The characteristics of parent-child interaction during a problem-solving task : a comparison of children with Down syndrome and typically developing children (2001)
The characteristics of parent-child interaction and the impact it has on children's cognitive development has been an area of interest to developmental psychologists for many years, The seminal work of Vygotsky, which emphasised a distinction between the actual level of development and the zone of proximal development (ZPD), and proposed that learning proceeds most effectively when tutoring occurs in the ZPD, has provided a foundation for much subsequent research on interactive problem-solving. As part of this tradition, Wood and his colleagues (e.g., Wood, 1980; Wood, Bruner & Ross, 1976; Wood & Middleton, 1975; Wood, Wood & Middleton, 1978) have described the process of scaffolding which is used by parents and tutors to target the child's ZPD during interaction. The present study uses a Vygotskian perspective and the past work of Wood and Middleton (1975) to compare the characteristics of parent-child interaction on a problem-solving task between children with Down syndrome (DS) and typically developing (TD) children. Each parent child dyad completed a block model-copying task based on the one used by Wood and Middleton (1975) in their early research. Each session of interaction was then analysed and coded with regard to how general or specific the parent's interventions were, and how contingent they were upon the child's successes and failures, and level of ability. The frequencies of supportive and directive actions and vocalisations were also noted. In addition, each parent completed a measure of parenting style and the children were administered a test of expressive and receptive language development as a comparative measure of developmental level between the two groups. The results revealed many differences between the two groups. The parents of the TD children followed the pattern predicted by Vygotskian theory to be most effective, focussing more on the children's region of sensitivity to instruction (RSI) and responding contingently to their successes and failures. By contrast, the parents of the children with OS focussed more on their child's actual developmental level (ADL) than their RSI, and followed the contingent shift rule less consistently than the parents of the TD children. They also intervened in the task more often, using higher, more specific levels of intervention, and were both more supportive and more directive than the parents of the TD children. The implications of these findings are discussed with reference to past research, and the proposition is put forward that the parents of the children with OS may be employing a different interactional strategy which is more adaptive to the different needs and abilities of their children.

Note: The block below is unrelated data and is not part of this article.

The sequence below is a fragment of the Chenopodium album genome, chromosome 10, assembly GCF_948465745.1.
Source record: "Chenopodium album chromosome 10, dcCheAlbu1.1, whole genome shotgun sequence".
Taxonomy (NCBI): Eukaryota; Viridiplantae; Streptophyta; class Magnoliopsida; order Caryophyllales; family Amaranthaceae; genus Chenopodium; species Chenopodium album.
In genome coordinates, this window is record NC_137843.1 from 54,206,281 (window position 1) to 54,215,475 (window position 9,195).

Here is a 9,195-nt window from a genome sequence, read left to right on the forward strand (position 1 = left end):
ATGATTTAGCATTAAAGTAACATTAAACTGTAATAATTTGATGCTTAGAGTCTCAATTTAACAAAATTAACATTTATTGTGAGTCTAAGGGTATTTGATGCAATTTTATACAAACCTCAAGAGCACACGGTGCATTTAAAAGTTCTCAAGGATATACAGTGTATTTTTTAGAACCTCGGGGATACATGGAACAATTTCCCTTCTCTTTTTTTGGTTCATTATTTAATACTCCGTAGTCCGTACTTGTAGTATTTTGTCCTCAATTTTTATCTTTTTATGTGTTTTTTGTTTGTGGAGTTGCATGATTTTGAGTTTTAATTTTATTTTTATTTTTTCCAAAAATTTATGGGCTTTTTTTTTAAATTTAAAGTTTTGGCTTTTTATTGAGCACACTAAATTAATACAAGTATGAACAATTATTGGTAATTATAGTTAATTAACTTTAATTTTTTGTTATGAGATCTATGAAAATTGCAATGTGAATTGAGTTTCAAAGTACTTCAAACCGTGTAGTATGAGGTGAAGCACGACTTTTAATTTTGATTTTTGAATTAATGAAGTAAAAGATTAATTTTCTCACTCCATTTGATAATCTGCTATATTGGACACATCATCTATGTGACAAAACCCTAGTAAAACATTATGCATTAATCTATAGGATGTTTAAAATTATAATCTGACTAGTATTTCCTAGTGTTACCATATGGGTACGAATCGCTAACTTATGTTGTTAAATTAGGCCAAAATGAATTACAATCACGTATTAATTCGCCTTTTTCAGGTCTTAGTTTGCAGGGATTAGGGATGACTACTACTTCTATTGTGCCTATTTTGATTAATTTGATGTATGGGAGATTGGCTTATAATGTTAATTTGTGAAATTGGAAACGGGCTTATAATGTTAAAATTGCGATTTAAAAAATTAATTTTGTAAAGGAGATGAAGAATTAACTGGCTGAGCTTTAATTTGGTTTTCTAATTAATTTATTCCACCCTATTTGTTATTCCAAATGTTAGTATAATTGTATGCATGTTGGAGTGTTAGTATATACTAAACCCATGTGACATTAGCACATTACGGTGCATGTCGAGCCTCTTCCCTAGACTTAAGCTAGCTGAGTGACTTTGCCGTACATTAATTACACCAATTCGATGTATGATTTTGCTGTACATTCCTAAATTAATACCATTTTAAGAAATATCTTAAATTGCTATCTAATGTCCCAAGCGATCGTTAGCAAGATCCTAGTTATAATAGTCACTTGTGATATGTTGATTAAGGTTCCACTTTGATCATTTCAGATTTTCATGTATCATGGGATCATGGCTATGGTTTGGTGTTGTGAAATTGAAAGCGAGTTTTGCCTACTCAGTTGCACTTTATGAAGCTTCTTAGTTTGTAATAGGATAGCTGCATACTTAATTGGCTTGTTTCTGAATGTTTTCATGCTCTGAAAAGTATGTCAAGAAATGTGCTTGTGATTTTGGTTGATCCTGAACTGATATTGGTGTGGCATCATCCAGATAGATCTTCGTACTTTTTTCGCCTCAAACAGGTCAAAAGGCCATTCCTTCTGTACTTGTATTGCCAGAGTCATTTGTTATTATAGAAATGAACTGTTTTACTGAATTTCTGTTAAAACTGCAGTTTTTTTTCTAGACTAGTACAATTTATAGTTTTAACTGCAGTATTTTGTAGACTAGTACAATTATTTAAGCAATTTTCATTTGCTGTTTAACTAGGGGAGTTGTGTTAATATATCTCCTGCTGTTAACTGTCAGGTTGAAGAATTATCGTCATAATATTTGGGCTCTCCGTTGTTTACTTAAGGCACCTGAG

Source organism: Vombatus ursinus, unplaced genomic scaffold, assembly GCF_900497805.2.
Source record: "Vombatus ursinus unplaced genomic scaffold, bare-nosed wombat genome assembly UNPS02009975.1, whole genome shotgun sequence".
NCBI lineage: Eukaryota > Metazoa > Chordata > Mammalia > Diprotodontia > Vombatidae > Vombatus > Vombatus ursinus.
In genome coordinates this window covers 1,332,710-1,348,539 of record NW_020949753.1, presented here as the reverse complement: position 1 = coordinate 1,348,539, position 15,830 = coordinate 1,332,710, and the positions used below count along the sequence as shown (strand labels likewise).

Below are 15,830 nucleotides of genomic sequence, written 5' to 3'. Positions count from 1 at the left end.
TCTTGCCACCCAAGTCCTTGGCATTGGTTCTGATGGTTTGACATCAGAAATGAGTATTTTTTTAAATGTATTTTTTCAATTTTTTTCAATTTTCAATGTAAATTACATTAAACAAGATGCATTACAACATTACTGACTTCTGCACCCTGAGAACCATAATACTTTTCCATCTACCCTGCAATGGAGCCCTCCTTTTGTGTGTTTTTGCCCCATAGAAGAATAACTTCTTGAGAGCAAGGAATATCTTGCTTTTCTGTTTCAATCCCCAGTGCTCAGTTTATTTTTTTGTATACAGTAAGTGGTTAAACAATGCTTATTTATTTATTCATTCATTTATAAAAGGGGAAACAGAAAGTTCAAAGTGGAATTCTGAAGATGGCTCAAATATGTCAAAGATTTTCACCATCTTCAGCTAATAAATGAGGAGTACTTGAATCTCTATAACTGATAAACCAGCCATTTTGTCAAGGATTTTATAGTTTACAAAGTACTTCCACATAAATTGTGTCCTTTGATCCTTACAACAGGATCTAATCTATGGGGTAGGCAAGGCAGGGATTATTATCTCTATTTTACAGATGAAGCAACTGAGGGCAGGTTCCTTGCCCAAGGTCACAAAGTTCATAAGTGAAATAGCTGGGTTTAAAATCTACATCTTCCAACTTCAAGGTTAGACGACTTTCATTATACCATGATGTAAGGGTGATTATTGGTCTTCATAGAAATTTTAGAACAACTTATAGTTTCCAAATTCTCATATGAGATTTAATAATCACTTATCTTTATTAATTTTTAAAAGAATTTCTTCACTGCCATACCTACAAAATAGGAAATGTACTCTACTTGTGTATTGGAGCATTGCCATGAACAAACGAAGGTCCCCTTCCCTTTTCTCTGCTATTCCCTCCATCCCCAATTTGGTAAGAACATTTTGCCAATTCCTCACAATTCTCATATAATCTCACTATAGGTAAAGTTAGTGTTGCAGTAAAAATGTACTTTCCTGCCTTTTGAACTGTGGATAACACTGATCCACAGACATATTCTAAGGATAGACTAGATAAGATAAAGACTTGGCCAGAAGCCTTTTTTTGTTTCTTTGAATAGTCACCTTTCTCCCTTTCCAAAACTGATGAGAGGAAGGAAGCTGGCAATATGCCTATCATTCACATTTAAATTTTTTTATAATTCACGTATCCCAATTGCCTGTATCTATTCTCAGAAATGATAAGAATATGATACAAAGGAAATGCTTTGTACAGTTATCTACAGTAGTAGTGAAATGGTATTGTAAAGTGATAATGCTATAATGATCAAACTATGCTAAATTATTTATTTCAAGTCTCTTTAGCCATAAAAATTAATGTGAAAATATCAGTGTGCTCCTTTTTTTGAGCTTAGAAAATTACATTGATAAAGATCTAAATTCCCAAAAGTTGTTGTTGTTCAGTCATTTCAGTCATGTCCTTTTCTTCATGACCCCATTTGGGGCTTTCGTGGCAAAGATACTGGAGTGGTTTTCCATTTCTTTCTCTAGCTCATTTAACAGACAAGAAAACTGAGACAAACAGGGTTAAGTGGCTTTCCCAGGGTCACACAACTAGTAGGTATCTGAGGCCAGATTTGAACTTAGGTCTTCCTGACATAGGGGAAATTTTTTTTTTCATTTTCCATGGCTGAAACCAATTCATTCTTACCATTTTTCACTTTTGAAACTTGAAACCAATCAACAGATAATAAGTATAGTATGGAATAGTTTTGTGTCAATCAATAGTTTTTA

KeywordsParent and child; Child psychology; Cognition in children; Children with disabilities--Development; Children with mental disabilities; Down syndrome; Problem solving in children
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